SVN: Have you built or joined a community of artists around the world? How did you do this?

MJ: I founded the Asemic Writing: The New Post-Literate Facebook group in 2008 as a FB platform for my blog The New Post-Literate: A Gallery of Asemic Writing. Over the years it has been interesting to watch it grow from a small group of kindred spirits, until now where the scribal tribe of Asemica has expanded to the size of a small city. It is completely out of my control now in a good way, especially since I am not as involved with FB as much as I used to be; so thankfully there are others who help administrate it. The widespread community on the internet for asemic writing was first collected by Tim Gaze and Jim Leftwich. I stumbled into the small and dispersed group of asemic writers back in 2005 when I first gained an Internet connection. But I had been inventing symbols for a long time before I learned the word asemic. When I found the online asemic community I realized that I had located my creative home.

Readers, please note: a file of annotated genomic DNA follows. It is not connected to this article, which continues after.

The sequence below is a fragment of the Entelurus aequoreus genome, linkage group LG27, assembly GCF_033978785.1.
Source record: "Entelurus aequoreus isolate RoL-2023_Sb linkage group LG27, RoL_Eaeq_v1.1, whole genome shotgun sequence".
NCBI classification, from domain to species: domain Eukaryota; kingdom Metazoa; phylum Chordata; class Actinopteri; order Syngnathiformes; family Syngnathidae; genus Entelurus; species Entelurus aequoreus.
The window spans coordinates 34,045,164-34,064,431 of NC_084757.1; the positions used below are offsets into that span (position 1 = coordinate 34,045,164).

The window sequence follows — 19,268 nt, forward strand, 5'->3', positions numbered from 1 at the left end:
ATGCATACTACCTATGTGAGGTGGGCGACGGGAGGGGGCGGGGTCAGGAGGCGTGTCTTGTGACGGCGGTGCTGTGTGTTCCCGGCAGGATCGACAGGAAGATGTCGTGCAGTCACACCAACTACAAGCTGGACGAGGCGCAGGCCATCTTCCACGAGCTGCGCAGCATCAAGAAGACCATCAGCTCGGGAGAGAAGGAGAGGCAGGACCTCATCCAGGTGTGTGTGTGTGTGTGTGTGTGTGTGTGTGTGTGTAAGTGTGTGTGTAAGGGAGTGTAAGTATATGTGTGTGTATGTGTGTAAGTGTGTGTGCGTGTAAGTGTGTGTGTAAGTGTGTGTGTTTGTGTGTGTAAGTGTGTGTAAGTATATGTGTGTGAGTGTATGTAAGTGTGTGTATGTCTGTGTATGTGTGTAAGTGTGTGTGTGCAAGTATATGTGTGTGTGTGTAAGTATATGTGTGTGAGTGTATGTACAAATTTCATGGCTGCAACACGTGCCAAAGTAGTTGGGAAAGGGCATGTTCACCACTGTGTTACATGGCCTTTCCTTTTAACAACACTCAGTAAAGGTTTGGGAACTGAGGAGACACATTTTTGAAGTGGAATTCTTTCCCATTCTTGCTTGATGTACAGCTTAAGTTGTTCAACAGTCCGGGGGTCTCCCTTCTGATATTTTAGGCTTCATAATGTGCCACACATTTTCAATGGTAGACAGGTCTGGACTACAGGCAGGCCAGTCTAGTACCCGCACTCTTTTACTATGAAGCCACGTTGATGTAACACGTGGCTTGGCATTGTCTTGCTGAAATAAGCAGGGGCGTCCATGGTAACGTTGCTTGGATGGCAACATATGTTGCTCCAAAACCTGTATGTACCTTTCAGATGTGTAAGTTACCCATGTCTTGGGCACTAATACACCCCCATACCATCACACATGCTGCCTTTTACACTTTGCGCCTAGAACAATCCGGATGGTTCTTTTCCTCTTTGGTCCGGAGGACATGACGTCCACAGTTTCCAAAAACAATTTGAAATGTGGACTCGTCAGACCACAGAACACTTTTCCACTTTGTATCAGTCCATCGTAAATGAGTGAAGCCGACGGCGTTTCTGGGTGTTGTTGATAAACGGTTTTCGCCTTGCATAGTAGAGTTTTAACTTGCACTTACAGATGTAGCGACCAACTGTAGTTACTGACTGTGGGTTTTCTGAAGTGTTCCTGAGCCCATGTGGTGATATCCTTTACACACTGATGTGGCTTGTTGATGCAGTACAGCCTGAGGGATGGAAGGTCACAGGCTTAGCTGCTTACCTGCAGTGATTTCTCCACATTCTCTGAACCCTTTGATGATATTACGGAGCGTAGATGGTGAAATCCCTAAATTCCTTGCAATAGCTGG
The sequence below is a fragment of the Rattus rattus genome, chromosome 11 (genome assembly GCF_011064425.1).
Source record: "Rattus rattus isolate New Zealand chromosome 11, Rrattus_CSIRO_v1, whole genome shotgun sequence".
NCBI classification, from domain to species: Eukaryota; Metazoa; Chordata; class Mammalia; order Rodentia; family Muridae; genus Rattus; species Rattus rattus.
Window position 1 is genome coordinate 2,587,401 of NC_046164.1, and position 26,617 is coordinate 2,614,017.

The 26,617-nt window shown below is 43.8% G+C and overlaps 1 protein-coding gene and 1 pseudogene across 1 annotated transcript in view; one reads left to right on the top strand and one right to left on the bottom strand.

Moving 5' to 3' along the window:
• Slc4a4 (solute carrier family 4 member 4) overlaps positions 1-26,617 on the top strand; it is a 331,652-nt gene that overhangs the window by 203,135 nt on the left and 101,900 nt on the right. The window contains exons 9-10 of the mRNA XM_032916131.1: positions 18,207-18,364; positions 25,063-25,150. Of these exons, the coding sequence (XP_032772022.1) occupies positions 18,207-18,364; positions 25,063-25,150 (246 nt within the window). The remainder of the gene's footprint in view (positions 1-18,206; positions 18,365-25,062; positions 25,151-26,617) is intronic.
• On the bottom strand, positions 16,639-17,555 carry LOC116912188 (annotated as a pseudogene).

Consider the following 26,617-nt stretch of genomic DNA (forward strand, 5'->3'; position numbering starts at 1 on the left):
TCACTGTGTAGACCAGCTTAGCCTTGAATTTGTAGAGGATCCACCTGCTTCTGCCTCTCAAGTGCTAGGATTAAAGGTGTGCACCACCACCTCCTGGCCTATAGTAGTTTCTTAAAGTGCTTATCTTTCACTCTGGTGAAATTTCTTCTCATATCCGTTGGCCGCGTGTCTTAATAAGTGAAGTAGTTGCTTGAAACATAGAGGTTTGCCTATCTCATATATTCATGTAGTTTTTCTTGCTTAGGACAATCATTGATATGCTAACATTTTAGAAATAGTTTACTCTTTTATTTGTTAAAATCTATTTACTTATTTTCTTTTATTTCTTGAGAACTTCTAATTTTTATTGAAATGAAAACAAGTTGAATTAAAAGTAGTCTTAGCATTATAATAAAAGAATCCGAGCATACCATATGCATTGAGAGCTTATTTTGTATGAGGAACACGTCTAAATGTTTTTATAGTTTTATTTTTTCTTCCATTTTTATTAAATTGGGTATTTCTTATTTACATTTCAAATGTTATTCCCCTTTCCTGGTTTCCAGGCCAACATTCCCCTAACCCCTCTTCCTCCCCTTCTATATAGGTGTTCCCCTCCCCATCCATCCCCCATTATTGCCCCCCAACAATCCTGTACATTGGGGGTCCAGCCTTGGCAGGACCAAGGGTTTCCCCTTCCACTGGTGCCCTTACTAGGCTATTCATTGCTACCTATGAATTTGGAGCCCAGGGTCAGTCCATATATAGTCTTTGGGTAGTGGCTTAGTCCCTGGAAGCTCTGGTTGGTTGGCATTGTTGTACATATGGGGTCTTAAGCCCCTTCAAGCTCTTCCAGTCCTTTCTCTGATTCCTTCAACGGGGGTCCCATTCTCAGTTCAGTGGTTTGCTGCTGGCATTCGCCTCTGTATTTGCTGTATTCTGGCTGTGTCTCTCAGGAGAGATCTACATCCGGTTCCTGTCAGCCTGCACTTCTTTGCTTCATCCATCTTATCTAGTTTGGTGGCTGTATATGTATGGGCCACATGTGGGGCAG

I also hang out and drink tea with my fellow Minneapoets Terrence Folz and Jefferson Hansen. We talk about the writing life in Minneapolis and the vibrant local literary community. I am also involved with many authors through Post-Asemic Press which I founded in 2017. On average, I’m publishing 4 books per year of asemic writing and visual and experimental poetry. I’ve published 15 titles so far with another 10 in the works. I may stop when I get to 30 titles or keep on going if the press eventually takes off. So far it is almost self-sufficient as far as money goes, but it’s asemic art and poetry so I’m not expecting to get rich. Recent titles from PAP are Glyphs of Uncertain Meaning by Tim Gaze, Unwritings by Laura Ortiz, and due out in October 2021 is Intimate h&s by Karl Kempton.